DIGITAL economy entrepreneurs continue to buy Good Class Bungalows (GCBs). Gaming company Razer co-founder and chief executive Tan Min-Liang is in the early stage of buying a property along Third Avenue for S$52.8 million.
The price works out to S$1,706 per square foot on the freehold land area of 30,954 sq ft. The property is a short distance from the Sixth Avenue MRT station on the Downtown Line.
The transaction is understood to be at the option-grant stage. The property is being sold by three members of the Pang family behind Catalist-listed offshore marine services group Pacific Radiance, which is undergoing restructuring. The family’s two-storey Third Avenue bungalow is said to have five bedrooms, a pool and a large car park space.
Realstar Premier founder William Wong described the psf price as fair, and reflecting the steady price appreciation in GCB Areas in the past year. “The land price in this locale is about S$1,600-1,800 psf currently, as compared with S$1,300-1,500 psf a year ago.”
Realstar did not broker the transaction.
Mr Wong said: “This is a corner property offering privacy and on a slightly elevated site. Although the house on site is not new and its design dated, it is structurally sound and quite liveable.
“The property could do with refurbishment, but it need not be torn down for redevelopment.”
Mr Tan, 43, made his fortune through Razer which he co-founded in 2005 with fellow gamer Robert Krakoff, after giving up a legal career. The company, headquartered in Singapore and the United States, rode on the success of its gaming mouse and gained a cult-like following. Mr Tan is known for his eccentric quips and direct engagement with fans on social media.
Razer drew backing from state investor Temasek and tycoon Li Ka-shing, among others, and became one of South-east Asia’s first tech unicorns. An initial public offering in November 2017 in Hong Kong raised HK$4.1 billion (S$710 million) for the company and made Mr Tan a billionaire at age 40.
Razer had a market value of HK$17.8 billion as of Friday. In March, it posted net profit of US$5.6 million for FY2020 ended December, marking its first year of profitability since it went public. The group had posted a loss of US$84.2 million in the previous financial year. Revenue rose 48 per cent to a record US$1.21 billion in FY2020, from US$820.8 million a year ago.
While the sale of mice, keyboards, audio devices and laptops contributes to the bulk of Razer’s revenue, the company has expanded into financial services and wants to build a “bank” for millennials. Its fintech arm has indicated interest in digital banking licences in a number of international markets after it failed to get one in Singapore.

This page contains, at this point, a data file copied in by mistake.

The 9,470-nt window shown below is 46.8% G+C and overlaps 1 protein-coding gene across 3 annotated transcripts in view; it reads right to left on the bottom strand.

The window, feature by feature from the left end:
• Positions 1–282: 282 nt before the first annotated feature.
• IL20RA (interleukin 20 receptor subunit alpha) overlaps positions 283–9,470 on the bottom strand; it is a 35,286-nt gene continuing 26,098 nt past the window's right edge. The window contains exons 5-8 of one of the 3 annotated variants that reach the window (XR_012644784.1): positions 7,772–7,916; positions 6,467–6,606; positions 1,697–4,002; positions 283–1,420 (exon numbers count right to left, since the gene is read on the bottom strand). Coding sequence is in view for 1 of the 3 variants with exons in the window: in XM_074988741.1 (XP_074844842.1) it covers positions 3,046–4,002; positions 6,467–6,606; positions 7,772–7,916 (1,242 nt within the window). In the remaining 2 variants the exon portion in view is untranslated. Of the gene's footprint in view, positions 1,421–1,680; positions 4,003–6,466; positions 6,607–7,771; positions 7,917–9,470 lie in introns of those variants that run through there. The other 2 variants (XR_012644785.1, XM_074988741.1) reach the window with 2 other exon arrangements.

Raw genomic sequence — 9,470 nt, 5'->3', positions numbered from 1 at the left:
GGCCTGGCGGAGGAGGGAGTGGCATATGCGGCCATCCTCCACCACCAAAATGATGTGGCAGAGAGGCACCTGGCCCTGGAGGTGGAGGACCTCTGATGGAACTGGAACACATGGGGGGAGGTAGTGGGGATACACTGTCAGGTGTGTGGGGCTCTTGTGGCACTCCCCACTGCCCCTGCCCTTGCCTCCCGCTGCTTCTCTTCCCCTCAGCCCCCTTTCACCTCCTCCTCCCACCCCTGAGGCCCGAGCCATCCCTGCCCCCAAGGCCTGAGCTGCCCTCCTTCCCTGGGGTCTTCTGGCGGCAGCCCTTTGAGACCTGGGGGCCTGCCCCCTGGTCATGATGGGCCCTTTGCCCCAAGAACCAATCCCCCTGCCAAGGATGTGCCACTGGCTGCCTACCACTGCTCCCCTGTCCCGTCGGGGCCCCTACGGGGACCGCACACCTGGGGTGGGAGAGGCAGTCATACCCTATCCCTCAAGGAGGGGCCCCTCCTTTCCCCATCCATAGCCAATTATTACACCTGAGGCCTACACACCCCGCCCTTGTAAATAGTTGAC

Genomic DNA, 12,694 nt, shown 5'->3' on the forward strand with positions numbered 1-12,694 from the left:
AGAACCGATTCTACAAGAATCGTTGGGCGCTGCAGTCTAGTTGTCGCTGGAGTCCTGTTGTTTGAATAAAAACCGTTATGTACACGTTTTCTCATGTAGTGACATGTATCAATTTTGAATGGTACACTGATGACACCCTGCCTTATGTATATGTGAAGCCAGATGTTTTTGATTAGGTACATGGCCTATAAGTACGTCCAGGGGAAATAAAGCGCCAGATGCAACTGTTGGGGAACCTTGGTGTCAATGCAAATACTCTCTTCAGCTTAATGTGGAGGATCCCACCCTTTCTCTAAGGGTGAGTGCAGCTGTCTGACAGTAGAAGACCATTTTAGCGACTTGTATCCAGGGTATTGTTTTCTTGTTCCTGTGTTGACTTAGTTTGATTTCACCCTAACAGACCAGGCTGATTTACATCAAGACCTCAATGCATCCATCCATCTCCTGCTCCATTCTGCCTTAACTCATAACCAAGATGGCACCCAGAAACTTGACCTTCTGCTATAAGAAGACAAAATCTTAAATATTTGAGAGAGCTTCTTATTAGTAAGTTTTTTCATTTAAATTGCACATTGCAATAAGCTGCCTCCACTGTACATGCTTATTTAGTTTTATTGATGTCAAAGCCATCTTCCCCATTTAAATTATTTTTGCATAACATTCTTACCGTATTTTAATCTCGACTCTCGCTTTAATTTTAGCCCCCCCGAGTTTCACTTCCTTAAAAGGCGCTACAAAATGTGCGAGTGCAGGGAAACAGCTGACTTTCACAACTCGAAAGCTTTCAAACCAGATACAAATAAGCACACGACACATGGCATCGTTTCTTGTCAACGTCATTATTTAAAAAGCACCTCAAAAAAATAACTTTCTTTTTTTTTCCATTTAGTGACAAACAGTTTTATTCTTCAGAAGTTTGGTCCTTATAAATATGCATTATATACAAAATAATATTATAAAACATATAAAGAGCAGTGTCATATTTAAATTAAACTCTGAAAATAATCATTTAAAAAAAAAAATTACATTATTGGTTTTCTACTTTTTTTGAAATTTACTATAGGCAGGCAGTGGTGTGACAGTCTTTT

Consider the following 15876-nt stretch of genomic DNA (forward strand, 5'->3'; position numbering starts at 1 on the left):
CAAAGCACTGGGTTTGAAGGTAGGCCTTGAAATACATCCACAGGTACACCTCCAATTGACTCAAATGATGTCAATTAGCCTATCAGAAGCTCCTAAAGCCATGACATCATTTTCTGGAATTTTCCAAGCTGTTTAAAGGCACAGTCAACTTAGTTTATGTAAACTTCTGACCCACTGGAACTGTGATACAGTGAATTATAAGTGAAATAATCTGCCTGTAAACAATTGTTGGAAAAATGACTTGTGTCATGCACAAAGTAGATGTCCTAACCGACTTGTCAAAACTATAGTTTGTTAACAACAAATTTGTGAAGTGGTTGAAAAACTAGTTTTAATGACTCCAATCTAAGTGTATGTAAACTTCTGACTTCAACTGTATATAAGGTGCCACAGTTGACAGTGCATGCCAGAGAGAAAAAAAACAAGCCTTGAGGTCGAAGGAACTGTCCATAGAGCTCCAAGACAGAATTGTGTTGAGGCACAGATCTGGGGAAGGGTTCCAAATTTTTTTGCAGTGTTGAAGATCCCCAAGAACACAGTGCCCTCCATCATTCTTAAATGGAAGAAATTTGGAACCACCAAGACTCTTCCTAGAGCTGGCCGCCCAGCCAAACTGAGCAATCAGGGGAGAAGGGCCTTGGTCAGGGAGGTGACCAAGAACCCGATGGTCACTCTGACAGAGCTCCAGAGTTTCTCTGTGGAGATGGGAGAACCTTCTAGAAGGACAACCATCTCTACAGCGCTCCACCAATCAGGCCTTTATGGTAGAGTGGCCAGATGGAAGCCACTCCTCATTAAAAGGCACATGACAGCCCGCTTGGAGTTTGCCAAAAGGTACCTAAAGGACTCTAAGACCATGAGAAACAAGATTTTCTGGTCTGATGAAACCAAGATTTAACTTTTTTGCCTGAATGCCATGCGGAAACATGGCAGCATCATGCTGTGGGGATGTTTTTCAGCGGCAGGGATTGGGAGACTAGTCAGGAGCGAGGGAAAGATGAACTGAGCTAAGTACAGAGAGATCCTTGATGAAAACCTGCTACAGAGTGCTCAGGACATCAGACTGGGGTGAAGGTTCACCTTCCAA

Bungalows in the 39 gazetted GCB Areas are the most prestigious form of landed housing in Singapore, with strict planning conditions stipulated by the Urban Redevelopment Authority (URA) to preserve their exclusivity and low-rise character. One generally has to be a Singapore citizen to be allowed to acquire a landed property in a GCB Area.
The GCB market has been on a roll this year, with a surge in transaction volumes as well as prices. Based on URA Realis caveats data, there have been 55 deals in GCB Areas totalling nearly S$1.6 billion up to July 1 this year. This exceeds the tally for the whole of last year – 46 deals amounting to S$1.1 billion.
The above numbers do not capture the full extent of the GCB buying fervour since the lodging of caveats is not compulsory.
The buying momentum in GCB Areas is emanating from both locals and new citizens. Some of them have sold their businesses or benefitted from an IPO, including entrepreneurs riding the digital economy boom.
In March, Jin Xiao Qun, the wife of Nanofilm Technologies International founder and executive chairman Shi Xu, was in the headlines for buying an old bungalow in Nassim Road with a land area of 32,159 sq ft for S$128.8 million. The price worked out to S$4,005 psf – a record price for bungalow redevelopment land in a GCB Area.
Local technopreneur Tommy Ong, who sold his Singapore-based e-commerce marketing platform Stamped.io to Canada-listed WeCommerce in April for up to US$110 million, is in the option-grant stage of a S$63.7 million acquisition of a bungalow under construction in Cluny Hill.
On Friday, The Business Times reported that Chloe Tong, wife of Grab co-founder and CEO Anthony Tan, has purchased a bungalow in the Bin Tong Park GCB Area for S$40 million.
Wealthy families have also been buying bungalows in GCB Areas for the next generation.
Source: The Business Times